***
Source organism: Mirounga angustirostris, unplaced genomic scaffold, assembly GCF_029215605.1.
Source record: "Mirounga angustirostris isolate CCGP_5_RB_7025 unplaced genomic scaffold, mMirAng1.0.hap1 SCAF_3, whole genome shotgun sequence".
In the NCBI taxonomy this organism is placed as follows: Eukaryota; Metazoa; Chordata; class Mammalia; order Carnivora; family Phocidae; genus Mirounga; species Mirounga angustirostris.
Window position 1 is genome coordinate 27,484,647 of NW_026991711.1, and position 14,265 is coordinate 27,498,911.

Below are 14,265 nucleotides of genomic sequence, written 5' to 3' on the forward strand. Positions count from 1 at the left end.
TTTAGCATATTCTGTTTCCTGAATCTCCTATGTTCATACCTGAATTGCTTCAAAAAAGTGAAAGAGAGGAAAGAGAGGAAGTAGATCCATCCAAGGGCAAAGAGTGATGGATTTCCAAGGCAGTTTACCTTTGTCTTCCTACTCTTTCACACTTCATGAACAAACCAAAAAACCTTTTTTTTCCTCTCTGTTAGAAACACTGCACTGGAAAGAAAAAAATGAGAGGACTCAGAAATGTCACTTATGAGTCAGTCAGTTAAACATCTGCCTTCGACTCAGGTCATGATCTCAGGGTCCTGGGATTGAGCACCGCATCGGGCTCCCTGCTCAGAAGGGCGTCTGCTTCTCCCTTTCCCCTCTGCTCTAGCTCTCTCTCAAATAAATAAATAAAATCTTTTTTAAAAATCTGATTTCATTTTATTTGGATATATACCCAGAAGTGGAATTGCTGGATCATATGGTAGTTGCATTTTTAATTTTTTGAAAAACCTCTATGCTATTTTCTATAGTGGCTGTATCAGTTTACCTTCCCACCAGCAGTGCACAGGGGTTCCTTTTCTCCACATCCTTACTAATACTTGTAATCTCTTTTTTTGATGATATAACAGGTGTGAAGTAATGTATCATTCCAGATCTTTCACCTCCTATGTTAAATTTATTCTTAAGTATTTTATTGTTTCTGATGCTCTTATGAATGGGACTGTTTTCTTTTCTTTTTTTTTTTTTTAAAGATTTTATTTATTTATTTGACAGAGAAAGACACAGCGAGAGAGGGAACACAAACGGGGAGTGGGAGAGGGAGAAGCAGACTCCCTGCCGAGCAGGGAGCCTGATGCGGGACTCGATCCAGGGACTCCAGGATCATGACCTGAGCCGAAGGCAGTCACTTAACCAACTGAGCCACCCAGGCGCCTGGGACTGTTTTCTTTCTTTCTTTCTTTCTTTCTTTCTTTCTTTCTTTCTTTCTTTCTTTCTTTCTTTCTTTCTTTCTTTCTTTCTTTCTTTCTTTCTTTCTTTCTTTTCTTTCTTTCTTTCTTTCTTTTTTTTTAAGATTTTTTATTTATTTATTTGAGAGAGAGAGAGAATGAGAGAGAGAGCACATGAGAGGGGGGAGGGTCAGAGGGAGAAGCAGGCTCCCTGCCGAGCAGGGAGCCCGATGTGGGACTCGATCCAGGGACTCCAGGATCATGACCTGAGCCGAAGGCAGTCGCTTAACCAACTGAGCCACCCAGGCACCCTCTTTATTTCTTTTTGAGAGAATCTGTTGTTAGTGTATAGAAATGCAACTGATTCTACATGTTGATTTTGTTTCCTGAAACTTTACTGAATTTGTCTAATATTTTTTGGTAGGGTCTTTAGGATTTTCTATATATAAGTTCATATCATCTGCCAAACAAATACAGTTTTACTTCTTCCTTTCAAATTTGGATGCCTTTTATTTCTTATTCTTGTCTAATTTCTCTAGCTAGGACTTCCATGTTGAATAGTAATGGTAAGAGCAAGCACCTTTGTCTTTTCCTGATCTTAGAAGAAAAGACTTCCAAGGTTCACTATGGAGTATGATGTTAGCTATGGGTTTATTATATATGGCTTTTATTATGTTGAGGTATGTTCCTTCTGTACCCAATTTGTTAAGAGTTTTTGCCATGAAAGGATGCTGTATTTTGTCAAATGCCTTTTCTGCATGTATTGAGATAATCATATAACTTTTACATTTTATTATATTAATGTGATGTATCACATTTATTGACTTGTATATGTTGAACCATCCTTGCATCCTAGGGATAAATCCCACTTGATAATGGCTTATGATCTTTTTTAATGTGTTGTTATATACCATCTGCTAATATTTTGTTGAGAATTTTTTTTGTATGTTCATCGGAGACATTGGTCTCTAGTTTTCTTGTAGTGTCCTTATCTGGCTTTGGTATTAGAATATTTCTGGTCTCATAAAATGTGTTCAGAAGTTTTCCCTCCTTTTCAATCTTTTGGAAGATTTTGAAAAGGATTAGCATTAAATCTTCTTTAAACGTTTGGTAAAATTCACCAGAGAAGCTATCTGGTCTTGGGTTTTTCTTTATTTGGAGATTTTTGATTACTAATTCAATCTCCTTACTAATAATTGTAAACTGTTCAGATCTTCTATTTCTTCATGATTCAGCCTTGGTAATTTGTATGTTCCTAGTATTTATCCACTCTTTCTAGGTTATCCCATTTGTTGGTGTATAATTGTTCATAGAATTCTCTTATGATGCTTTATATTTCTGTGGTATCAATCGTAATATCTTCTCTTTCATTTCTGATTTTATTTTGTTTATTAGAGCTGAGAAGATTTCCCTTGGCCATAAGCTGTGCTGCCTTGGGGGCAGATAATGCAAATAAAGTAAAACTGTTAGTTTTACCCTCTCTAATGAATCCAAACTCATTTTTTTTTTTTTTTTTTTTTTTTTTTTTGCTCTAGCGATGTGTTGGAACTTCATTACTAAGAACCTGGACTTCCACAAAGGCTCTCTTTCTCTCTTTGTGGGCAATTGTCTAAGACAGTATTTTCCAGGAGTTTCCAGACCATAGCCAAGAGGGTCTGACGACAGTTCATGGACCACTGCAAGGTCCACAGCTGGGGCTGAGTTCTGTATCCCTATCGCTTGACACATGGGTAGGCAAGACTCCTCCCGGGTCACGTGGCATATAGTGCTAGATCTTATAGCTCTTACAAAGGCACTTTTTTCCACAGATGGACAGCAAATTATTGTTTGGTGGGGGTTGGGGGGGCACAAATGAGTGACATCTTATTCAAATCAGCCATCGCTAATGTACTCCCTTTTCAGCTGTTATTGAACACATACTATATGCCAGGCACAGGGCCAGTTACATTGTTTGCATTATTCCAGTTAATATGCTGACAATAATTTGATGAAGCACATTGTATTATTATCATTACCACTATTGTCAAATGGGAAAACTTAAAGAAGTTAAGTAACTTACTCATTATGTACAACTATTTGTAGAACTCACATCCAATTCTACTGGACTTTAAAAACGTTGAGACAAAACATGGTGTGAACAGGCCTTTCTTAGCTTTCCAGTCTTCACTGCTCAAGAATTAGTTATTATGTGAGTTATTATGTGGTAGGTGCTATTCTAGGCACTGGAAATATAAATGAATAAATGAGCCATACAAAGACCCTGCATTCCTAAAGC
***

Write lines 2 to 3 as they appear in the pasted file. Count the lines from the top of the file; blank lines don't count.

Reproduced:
Source record: "Mirounga angustirostris isolate CCGP_5_RB_7025 unplaced genomic scaffold, mMirAng1.0.hap1 SCAF_3, whole genome shotgun sequence".
In the NCBI taxonomy this organism is placed as follows: Eukaryota; Metazoa; Chordata; class Mammalia; order Carnivora; family Phocidae; genus Mirounga; species Mirounga angustirostris.